Louisiana senator, healthcare leaders brainstorm over ongoing opioid crisis
NEW ORLEANS (WVUE) - Experts say the COVID-19 pandemic is not helping the nation’s opioid crisis. But an LSU Health doctor says the medical community is responding to efforts to reduce the prescribing of such drugs.
Local, and state healthcare leaders brainstormed Tuesday (Aug. 23) with Louisiana Sen. Bill Cassidy on ways to ramp up the fight against opioid abuse and other illicit drug use, during a roundtable discussion in New Orleans.
“We were making an impact before COVID,” said Edward Carlson, CEO of Odyssey House of Louisiana, which hosted the meeting. “Unfortunately, COVID has just sort of recreated the wave even worse.”
Cassidy said the discussion touched on painkillers and other illicit drugs.
“It’s not just opioids,” Cassidy said. “There are people who are dying from methamphetamine as well. We heard statistics from the state crime lab that about 80 percent of people have more than one substance in their blood when they’re stopped for driving under the influence, not including alcohol.”
Solving the drug crisis, he said, goes beyond one approach.
“There is no one solution,” Cassidy said. “If you have a young person, you have to first try and keep them from ever using a substance at all. Gerry Cvitanovich, the Jefferson Parish coroner, said one pill can kill. Someone thinks they’re buying some benign, (or) relatively benign substance, and it turns out it’s laced with fentanyl.”
Congress has passed laws and the CDC issued guidelines in an effort to reduce the over-prescribing of opioids, since the painkilling drugs can prove addictive for some people.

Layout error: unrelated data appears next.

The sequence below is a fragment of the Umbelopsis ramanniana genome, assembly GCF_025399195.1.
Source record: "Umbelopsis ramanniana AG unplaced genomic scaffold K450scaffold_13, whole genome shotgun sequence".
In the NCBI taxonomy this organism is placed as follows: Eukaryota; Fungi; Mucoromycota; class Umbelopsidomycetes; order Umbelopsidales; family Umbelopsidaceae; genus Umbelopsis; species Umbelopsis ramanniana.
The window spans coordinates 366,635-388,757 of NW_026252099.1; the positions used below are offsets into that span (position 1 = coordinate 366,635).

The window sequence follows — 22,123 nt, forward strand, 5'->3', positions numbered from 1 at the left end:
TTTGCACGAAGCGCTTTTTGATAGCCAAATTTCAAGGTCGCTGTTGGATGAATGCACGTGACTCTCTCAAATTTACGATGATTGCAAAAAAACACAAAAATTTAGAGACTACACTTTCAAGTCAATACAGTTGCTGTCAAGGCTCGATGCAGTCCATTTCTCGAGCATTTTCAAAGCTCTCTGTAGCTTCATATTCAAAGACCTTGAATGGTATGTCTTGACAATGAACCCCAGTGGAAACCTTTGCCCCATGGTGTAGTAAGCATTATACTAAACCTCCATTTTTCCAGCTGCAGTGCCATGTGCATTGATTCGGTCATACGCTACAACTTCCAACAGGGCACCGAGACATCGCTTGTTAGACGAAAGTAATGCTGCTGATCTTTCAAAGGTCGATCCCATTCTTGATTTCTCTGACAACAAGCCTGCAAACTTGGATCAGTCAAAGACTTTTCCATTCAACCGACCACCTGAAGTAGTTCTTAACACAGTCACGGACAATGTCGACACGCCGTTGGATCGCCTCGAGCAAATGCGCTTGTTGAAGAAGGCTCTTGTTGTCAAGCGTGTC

Dr. Benjamin Springgate, LSU Health’s Chief of Community & Population Medicine, said lawmakers and medical professionals have worked in recent years to decrease the amount of opioids being prescribed. But he said the drugs still have a place in medicine.
“For acute, traumatic injuries like a broken leg or something, there may be some short-term benefit to receiving some opioid pain medication. (And) for chronic, unremitting pain associated with something severe like cancer.”
But he also stressed other options.
“There are alternative medications which can also be effective in controlling pain, such as non-steroidal, anti-inflammatory medications,” he said. “Over-the-counter versions might include Ibuprofen or Naproxen, also Tylenol or Acetaminophen. And injections and these types of non-opioid medications, combined with physical therapy or other approaches, can make a big difference in pain without the risk of addiction or overdose.”
Springgate and Cassidy said the medical community has responded in a positive way to new CDC guidelines and laws related to prescribing opioid drugs.
“We’ve seen a tremendous decrease over time in virtually every state in the country, including here in Louisiana, in prescriptions of opioids,” Springgate said. “So I think the provider community, the physician community, has been responsive.”
Cassidy said, “I think physicians, dentists have become very aware of the potential for addiction and how we prescribe. Now what we have to worry about are drugs coming across the border or drugs coming from China through the mail.”
Participants also discussed how to get resuscitated overdose victims into treatment programs, hopefully within 24 hours while the scary experience remains fresh in their minds.
“We were told that they are almost to the point where that’s going to happen with everyone that’s resuscitated on the street,” Cassidy said.
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